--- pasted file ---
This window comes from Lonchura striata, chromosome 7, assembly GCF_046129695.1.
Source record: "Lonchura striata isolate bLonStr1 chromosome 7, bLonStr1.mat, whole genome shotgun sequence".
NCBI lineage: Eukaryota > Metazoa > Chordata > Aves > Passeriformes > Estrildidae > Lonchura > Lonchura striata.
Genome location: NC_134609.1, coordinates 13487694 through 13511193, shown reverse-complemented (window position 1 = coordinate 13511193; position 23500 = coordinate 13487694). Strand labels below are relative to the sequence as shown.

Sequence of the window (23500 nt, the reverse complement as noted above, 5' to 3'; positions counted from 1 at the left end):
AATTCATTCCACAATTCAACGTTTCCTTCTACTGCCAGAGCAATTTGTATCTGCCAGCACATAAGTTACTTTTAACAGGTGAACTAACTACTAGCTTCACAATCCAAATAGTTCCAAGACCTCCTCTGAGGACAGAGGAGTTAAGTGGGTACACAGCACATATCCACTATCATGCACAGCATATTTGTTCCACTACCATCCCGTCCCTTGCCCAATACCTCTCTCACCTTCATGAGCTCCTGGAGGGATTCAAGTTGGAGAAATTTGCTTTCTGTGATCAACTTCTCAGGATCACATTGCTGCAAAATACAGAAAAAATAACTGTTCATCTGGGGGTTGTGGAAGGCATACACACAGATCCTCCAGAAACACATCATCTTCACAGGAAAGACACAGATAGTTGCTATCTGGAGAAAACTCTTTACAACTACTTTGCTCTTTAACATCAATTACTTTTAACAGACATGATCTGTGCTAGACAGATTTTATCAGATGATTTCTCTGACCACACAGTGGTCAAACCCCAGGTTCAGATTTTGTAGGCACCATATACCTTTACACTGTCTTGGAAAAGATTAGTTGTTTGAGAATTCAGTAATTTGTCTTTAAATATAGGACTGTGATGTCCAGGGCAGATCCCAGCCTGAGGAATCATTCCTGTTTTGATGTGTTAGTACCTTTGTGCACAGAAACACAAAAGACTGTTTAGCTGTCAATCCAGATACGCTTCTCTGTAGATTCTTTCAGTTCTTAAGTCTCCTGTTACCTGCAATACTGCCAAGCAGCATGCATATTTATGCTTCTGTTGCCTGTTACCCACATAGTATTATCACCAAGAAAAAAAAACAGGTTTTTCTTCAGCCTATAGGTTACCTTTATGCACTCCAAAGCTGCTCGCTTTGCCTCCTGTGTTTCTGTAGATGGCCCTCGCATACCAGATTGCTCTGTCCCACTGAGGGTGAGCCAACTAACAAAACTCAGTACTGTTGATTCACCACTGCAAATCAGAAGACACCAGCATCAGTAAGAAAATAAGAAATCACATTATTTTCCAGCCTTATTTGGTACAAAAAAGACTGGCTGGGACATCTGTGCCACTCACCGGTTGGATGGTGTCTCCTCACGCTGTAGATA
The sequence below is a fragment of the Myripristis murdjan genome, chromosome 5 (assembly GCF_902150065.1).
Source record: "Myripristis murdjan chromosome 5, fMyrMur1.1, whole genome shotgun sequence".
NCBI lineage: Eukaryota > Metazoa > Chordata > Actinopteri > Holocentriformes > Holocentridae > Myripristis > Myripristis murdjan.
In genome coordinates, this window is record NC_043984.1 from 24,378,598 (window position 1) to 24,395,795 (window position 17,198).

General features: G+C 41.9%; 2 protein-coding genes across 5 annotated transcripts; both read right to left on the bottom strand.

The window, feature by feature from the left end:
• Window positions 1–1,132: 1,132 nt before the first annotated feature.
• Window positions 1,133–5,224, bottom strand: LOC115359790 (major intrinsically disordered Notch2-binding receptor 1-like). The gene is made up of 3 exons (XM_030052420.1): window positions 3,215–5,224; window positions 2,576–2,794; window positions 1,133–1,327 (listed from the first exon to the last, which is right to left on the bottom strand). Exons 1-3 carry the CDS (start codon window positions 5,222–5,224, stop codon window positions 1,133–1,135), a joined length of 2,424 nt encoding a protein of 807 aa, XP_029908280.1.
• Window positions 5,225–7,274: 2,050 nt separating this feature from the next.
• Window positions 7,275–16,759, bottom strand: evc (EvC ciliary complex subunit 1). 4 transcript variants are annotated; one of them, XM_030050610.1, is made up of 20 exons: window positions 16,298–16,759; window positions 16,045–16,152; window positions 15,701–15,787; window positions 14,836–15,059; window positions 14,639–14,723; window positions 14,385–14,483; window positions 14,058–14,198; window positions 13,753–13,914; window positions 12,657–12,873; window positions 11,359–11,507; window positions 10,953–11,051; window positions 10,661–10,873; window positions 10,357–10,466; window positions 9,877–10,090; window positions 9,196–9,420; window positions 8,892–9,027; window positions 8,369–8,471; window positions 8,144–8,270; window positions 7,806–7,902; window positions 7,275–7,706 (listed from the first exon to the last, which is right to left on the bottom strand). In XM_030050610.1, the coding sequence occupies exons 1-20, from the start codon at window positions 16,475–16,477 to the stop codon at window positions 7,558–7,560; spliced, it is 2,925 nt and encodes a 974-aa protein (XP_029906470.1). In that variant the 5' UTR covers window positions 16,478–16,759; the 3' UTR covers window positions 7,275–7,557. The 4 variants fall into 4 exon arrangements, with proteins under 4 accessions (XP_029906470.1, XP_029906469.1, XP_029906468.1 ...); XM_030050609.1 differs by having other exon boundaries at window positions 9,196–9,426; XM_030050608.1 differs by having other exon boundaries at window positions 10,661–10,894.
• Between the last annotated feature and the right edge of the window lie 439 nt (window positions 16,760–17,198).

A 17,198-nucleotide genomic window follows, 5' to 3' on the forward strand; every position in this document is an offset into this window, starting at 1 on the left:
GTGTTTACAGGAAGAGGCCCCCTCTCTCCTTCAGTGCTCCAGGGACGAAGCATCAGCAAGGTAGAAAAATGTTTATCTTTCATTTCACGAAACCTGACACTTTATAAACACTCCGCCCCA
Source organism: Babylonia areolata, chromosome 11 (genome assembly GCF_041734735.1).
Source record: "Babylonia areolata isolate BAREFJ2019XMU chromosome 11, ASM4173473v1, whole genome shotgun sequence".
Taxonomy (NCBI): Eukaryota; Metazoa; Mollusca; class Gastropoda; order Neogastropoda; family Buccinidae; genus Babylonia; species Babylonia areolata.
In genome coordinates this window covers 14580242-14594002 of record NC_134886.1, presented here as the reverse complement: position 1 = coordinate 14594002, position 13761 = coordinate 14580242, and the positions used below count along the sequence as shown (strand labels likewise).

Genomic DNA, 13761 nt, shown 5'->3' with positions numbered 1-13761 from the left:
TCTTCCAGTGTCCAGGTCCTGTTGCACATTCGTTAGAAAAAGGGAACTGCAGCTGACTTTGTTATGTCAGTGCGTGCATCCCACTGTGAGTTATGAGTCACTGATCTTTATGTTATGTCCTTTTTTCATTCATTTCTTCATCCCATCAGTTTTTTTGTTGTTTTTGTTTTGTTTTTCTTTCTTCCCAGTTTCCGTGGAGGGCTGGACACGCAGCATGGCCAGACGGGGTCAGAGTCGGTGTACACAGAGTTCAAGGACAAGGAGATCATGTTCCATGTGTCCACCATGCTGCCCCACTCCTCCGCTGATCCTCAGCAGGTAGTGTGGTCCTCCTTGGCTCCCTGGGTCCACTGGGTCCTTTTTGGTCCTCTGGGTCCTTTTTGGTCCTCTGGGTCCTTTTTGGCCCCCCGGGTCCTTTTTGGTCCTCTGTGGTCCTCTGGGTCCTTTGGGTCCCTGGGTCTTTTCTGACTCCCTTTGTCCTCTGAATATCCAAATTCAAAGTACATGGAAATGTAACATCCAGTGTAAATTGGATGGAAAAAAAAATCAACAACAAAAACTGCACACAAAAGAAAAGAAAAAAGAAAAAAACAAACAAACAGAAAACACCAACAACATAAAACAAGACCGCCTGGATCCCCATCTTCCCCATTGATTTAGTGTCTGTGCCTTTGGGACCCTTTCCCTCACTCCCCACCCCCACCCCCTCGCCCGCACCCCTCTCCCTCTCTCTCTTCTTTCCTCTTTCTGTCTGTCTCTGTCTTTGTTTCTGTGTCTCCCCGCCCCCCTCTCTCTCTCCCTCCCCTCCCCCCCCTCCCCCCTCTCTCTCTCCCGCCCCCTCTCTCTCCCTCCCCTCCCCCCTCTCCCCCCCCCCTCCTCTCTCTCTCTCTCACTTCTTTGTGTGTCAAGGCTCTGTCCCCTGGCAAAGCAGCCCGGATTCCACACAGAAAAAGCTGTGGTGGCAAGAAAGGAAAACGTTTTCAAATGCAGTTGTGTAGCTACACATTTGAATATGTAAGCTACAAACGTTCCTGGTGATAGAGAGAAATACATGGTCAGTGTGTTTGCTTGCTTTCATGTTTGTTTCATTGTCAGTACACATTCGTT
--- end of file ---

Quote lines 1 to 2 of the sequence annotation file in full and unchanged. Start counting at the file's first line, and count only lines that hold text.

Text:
This window comes from Lonchura striata, chromosome 7, assembly GCF_046129695.1.
Source record: "Lonchura striata isolate bLonStr1 chromosome 7, bLonStr1.mat, whole genome shotgun sequence".